Not one reader in 10,000 is going to care about why a bishop in Slovakia was fired. That’s why the story doesn’t really deal with that subject. The story’s actual purpose is to explore the intersection of Papal power to remove bishops and the sexual abuse crisis in the RCC. Hence the immediate transition in the story from the removal of a Slovakian bishop to the ramifications of that removal for lawsuits. The Slovakian bishop is a means to an end. Nothing more. He allows the actual subject to be introduced. That subject is the hook the reader will care about. But ‘mismanagement’ in Slovakia? Did a secretary get fired for chronic tardiness as well?

    There’s a simple answer to that question — because he wasn’t Pope back then.

    Except we aren’t talking about B16 specifically. We are talking about the Papal Office and the powers vested therein. It doesn’t matter who was Pope at the time. If B16 can remove people then so could JPII remove people. The reader will immediately make that connection. Why will he make that connection? Because he has been asking himself that very question for years. He just didn’t know how to get an answer.

    Suddenly he encounters a story about a bishop being removed. He will say to himself “I have always wanted to ask this question. If the current Pope can do this now, then why didn’t the Vatican clean house ten years ago?” And he will keep reading in hopes of finding an answer. I understand exactly the focus of this story. And the most interesting part of the story was the reference to the Vatican’s position in the lawsuit.

    In the face of U.S. lawsuits seeking to hold the pope ultimately responsible for abusive priests, the Holy See has argued that bishops are largely masters of their dioceses and that the pope doesn’t really control them.

    That’s a perfectly fair angle, and it doesn’t seem like opining to me. It seems like an important fact for public discussion.


  • carl jacobs

    I suppose I should add one qualification. If the Slovakian bishop had been fired for something like bringing prostitutes into the cathedral, or skimming money ala Paul & Jan Crouch at TBN, then the general reader would care. He always cares about sexual scandals and large-scale financial malfeasance that can be used to impeach the moral authority of the RCC. That isn’t the case here, and we know it because that story wasn’t told. If there had been a good muck-raking scandal, the removal of the Slovakian bishop would have stood on its own as a story.


  • Sam Schmitt

    The story’s actual purpose is to explore the intersection of Papal power to remove bishops and the sexual abuse crisis in the RCC.

    Then it’s not a “story” but an editorial.

  • Passing By

     we know it because that story wasn’t told.

    We don’t know diddly. The Vatican said it was for administrative reasons, which is a step above “health reasons”. The pope may have enough evidence to sack the guy but not enough to avoid a slander charge if he told what he knows. The archbishop may be showing signs of dementia and refusing to resign. He could have ticked off the wrong politician. We.don’t.know.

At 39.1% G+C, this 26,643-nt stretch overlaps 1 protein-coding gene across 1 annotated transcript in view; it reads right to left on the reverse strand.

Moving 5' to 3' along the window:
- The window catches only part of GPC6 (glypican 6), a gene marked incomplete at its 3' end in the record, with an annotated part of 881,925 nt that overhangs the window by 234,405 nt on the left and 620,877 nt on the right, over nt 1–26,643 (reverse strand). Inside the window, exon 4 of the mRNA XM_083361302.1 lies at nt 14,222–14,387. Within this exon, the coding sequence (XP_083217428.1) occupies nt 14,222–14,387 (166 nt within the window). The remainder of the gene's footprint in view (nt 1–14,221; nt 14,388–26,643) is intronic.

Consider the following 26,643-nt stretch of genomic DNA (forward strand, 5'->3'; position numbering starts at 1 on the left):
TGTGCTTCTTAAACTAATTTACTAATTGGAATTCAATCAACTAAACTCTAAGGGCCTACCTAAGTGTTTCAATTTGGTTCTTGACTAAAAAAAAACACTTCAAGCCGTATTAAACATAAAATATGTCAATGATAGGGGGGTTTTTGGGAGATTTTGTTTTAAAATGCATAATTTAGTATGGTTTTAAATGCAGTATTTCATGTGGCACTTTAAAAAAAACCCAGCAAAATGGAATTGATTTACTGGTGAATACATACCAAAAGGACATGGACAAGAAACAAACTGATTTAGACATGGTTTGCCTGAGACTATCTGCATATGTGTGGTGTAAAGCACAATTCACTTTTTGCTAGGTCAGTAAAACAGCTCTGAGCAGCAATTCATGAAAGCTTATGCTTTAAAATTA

Now, a bit of legwork could have turned up the truth, but that would be expensive and probably not sell papers. In the meantime, we know what the Vatican said. The rest is supposition.

  • carl jacobs

    Sam Schmitt

    Then it’s not a “story” but an editorial.

    Any article about the connection between papal power to remove bishops and the sexual abuse crisis is not by definition an editorial. I didn’t say the story was well done. I said it was properly focused. It addressed the correct question. I realize that there are scads of RCs who want that question to go away. It’s not going to go away. Eventually, it will have to be answered.


  • Thomas A. Szyszkiewicz

    Then, carl jacobs, if that was the purpose of the story, it should have been reported as a story, not an opinion piece. There is no attributable quote until the 10th paragraph. That’s not reportage. That’s opinionating, and that’s the problem tmatt and I have with this piece.

    If the fired Slovak archbishop was just a stepping stone and no American really cared about his firing, then it would not have hurt the piece if AP had waited until Ms. Winfield had talked with canon lawyers and others about the Pope’s authority over bishops — and not just Thomas Doyle, either. She’s in Rome, for heaven’s sake, and at least three pontifical universities have canon law programs. There’s got to be someone at one of those places who’s expert on this aspect of the Church’s law.

    But even with that, I’m sure that more than a few people would be at least curious as to what was going on in Trnava to cause this guy to be ousted so suddenly.

  • AnneG

    Very few facts and lots of conspiracy theory jumping to conclusions in this article. I spent a few minutes googling Winfield. No bio, no pictures, just lots of hit pieces on the Vatican, the Church in general, focus exclusively on child sex abuse and how the Church disapproves of sexual deviance and, pasta. I wonder if there is even such a person, or if Nicole Winfield is a pseudonym for somebody picking up an extra paycheck while writing opinion and gossip for AP.

  • carl jacobs

    Thomas A. Szyszkiewicz

    I am not arguing that you are wrong in your criticism. I am saying that the journalist was correct to make an immediate connection to the sexual abuse crisis. He may have badly mangled the execution, but he made the right decision about what was important. Absent some salacious scandal in Slovakia, there isn’t much of a story in the Slovakian bishop’s removal. But there is a HUGE story out there about the Vatican’s ability to influence events in the US and other countries during the sex abuse scandal. It’s the difference between “White House fires Chef for Soggy Potatoes” and “White House fires Special Prosecutor Archibald Cox.”


  • http://!)! Passing By

    carl jacobs brings up an interesting, and valid question that, unfortunately doesn’t have an easy answer.

    Journalism works on the principles that “private” equals “secret” and that truth is revealed in “Kodak moments”. A bit of a broad brush, perhaps, not by much.